How Facebook’s Data Sharing Went From Feature to Bug

In 2007, a young Mark Zuckerberg stood on a stage in San Francisco and announced that Facebook was throwing open its doors.

No longer, he said, would Facebook be a closed-off software product like every other social network. Instead, it would become an open platform and invite outside developers to build apps and programs on top of it.

“We want to make Facebook into something of an operating system,” Mr. Zuckerberg told a reporter.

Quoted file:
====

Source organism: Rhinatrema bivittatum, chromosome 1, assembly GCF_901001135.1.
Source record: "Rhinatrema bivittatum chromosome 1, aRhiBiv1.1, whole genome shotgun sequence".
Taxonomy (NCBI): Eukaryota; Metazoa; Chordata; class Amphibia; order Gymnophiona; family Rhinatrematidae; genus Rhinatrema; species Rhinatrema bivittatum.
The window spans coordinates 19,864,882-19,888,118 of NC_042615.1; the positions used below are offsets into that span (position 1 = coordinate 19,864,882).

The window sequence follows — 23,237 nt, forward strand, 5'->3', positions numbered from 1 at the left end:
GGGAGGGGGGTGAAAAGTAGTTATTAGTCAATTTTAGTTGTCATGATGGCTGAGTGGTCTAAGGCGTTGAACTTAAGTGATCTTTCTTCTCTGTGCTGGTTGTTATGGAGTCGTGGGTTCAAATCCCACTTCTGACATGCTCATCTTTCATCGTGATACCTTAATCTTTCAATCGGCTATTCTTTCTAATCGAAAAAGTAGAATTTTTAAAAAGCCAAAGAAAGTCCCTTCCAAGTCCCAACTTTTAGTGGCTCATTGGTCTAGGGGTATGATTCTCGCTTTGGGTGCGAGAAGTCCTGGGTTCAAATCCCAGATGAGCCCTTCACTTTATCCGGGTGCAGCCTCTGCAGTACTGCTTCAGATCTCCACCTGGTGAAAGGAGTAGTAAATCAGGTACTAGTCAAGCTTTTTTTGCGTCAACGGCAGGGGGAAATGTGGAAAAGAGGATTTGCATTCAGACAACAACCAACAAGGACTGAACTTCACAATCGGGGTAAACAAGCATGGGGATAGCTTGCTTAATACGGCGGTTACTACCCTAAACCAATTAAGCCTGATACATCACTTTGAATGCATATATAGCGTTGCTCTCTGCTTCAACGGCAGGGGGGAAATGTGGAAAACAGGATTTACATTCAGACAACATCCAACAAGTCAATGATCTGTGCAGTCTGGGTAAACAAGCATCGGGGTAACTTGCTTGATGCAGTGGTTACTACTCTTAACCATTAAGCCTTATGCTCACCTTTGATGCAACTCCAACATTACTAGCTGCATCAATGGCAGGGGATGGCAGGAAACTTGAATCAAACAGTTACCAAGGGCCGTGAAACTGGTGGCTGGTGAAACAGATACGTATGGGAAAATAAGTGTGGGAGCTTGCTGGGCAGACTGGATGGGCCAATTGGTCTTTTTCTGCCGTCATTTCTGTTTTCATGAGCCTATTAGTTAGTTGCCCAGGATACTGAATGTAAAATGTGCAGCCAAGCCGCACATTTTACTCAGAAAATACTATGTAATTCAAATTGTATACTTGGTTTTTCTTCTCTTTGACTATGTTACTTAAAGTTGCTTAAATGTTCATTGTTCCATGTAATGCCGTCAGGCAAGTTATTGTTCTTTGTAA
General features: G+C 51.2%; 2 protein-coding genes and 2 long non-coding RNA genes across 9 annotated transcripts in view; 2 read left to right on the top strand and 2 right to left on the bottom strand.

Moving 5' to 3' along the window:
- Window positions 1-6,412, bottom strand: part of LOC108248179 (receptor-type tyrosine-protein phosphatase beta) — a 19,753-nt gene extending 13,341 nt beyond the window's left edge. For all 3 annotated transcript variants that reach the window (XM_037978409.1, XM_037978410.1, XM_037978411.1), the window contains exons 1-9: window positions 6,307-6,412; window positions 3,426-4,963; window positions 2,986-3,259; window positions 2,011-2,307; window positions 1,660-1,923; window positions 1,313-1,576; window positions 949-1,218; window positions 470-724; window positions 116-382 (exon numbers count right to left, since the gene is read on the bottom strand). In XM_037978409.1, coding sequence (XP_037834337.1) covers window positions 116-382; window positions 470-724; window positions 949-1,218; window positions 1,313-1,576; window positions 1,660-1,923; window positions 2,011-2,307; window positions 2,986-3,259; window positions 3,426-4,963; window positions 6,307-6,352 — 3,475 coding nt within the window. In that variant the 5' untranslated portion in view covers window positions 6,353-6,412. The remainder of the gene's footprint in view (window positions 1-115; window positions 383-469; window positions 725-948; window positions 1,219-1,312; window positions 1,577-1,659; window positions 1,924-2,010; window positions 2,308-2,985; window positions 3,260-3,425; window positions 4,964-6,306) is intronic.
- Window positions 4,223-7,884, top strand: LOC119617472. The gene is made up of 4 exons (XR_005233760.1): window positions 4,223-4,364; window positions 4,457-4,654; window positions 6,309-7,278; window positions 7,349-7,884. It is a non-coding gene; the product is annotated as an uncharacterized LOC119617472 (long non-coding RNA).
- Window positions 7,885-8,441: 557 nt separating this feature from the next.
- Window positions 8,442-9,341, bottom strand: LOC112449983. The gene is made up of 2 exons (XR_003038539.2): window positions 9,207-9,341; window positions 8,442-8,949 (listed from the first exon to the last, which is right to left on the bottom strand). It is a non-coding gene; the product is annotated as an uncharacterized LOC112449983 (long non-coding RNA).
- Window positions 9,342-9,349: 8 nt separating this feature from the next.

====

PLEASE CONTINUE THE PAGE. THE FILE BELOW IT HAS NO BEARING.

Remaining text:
At the time, the announcement drew little notice outside the programming world. Developers quickly went to work making fun and quirky apps that plugged into Facebook — early hits included “Rendezbook,” a kind of proto-Tinder that allowed users to match with each other for “random flings,” and CampusRank, which allowed college students to nominate their peers for yearbook-type awards.

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